Now that electric trains and electric cars have made their successful debut in the travel industry, it seems only natural to turn our eyes to the aviation industry next. But while electric aircraft are still only planned on a drawing board, important inroads have already been made with the development of hybrid planes.
Hybrid planes are characterized by engines that combine battery and petrol engines, which is somewhat similar to hybrid cars. Both engines work together during the plane’s take-off and climb into higher altitudes because extra power is needed at this time. Subsequently, however, or in-flight, the electric motor begins to act like a generator and recharges the batteries.
It is always the limitations of battery and battery storage capacities that have prevented electric planes from fully “getting off the ground,” so to speak. While current efforts are now being made to address this issue, there has been a favorable reception to planes with hybrid engines in the meantime. All told, hybrid engines already contribute a lot to the drastic reduction in the carbon emissions generated by the aviation industry, which is believed to account for at least 2 percent of all man-made carbon emissions.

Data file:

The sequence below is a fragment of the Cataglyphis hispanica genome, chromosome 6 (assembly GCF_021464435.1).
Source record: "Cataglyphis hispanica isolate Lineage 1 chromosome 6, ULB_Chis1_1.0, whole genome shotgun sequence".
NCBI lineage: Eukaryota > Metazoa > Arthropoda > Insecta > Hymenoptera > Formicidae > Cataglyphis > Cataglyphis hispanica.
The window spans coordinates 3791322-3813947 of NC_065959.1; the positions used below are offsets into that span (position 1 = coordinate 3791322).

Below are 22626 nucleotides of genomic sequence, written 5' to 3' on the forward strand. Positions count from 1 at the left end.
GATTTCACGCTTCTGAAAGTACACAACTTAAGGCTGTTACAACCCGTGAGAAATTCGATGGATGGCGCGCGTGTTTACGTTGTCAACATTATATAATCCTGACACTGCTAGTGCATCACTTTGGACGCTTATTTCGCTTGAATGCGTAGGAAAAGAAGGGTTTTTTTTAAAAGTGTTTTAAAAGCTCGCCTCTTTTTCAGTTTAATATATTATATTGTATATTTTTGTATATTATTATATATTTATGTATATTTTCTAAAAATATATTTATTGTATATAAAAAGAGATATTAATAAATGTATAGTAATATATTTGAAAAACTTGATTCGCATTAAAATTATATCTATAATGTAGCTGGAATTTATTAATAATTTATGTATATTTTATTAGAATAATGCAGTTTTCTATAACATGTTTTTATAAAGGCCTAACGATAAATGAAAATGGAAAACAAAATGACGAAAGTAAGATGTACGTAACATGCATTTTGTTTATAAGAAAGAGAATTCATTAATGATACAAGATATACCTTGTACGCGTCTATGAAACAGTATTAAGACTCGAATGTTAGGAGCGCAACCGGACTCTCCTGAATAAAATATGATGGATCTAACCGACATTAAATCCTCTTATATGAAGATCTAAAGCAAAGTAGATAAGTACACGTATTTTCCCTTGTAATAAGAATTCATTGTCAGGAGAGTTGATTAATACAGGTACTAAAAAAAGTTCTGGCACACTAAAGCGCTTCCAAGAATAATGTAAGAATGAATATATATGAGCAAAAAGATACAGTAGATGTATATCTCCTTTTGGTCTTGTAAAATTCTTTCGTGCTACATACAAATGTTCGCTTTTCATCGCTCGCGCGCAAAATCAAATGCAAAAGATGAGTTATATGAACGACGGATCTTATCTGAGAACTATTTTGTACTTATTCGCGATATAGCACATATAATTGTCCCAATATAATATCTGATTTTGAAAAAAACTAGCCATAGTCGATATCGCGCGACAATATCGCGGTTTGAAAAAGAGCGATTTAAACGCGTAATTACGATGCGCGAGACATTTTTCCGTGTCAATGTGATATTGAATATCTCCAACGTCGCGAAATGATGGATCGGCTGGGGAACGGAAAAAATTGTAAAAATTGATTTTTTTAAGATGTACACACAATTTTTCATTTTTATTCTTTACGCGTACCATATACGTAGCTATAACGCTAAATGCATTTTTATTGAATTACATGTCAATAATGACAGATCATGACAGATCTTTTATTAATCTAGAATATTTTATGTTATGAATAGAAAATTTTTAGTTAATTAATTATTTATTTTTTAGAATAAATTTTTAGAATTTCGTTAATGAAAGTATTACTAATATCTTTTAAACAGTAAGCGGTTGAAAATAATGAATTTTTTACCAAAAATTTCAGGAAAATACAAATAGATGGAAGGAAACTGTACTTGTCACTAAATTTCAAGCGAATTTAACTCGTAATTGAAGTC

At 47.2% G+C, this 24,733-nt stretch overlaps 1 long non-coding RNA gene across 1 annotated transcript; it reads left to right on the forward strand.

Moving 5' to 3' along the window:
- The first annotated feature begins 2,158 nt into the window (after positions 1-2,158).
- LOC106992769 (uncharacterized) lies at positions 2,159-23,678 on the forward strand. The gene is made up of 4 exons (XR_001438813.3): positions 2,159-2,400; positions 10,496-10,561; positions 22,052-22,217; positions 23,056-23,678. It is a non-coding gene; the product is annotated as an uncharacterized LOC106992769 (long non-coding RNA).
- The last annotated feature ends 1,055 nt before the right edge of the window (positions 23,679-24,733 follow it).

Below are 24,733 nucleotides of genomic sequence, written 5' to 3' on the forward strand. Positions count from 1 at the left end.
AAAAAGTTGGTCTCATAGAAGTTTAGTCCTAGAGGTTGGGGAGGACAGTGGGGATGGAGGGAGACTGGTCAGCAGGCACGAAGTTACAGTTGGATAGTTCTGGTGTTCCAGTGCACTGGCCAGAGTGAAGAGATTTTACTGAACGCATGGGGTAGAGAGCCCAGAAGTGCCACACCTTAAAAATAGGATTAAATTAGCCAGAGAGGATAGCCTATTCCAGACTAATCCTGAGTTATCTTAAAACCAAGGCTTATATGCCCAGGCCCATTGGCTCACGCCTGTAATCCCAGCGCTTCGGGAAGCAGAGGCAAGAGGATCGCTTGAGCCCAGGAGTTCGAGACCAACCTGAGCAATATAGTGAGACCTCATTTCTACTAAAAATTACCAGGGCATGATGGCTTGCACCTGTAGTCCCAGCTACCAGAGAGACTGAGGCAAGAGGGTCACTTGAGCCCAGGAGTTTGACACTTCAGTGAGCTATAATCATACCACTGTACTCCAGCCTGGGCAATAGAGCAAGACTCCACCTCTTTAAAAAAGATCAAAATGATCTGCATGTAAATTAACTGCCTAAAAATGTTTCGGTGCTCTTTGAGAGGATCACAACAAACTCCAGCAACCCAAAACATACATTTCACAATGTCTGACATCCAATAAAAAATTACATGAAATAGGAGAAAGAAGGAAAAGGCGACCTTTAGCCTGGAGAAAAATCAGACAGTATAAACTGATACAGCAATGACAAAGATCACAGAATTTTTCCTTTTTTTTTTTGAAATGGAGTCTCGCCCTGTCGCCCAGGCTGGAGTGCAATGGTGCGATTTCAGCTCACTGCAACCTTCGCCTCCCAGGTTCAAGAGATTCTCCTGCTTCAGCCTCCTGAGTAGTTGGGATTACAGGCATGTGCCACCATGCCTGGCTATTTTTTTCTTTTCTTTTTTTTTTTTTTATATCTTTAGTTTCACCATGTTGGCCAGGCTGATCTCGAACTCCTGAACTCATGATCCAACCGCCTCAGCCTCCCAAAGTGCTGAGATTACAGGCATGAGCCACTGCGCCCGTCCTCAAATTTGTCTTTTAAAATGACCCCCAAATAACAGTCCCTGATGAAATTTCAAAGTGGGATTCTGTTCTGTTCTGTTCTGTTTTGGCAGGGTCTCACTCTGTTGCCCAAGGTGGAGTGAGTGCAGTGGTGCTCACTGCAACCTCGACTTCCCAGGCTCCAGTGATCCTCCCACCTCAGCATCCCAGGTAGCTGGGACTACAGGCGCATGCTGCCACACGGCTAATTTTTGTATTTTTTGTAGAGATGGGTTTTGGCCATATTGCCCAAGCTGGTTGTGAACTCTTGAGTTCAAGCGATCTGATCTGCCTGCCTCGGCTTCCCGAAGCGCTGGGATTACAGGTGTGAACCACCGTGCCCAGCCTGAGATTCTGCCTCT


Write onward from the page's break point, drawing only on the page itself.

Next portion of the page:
So while electric planes remain as hopes and goals in the future, important first steps are already being taken today by the increasing use of hybrid aircraft engines.
Perhaps nobody can seriously argue against the idea that clean technology is better and that a cleaner flight, when possible, is also better. This is a step-up from initial steps that were already taken by airliners in using alternative biofuels to help reduce carbon emissions. Next step, hybrid planes. Hopefully, the next step after that would be electric planes!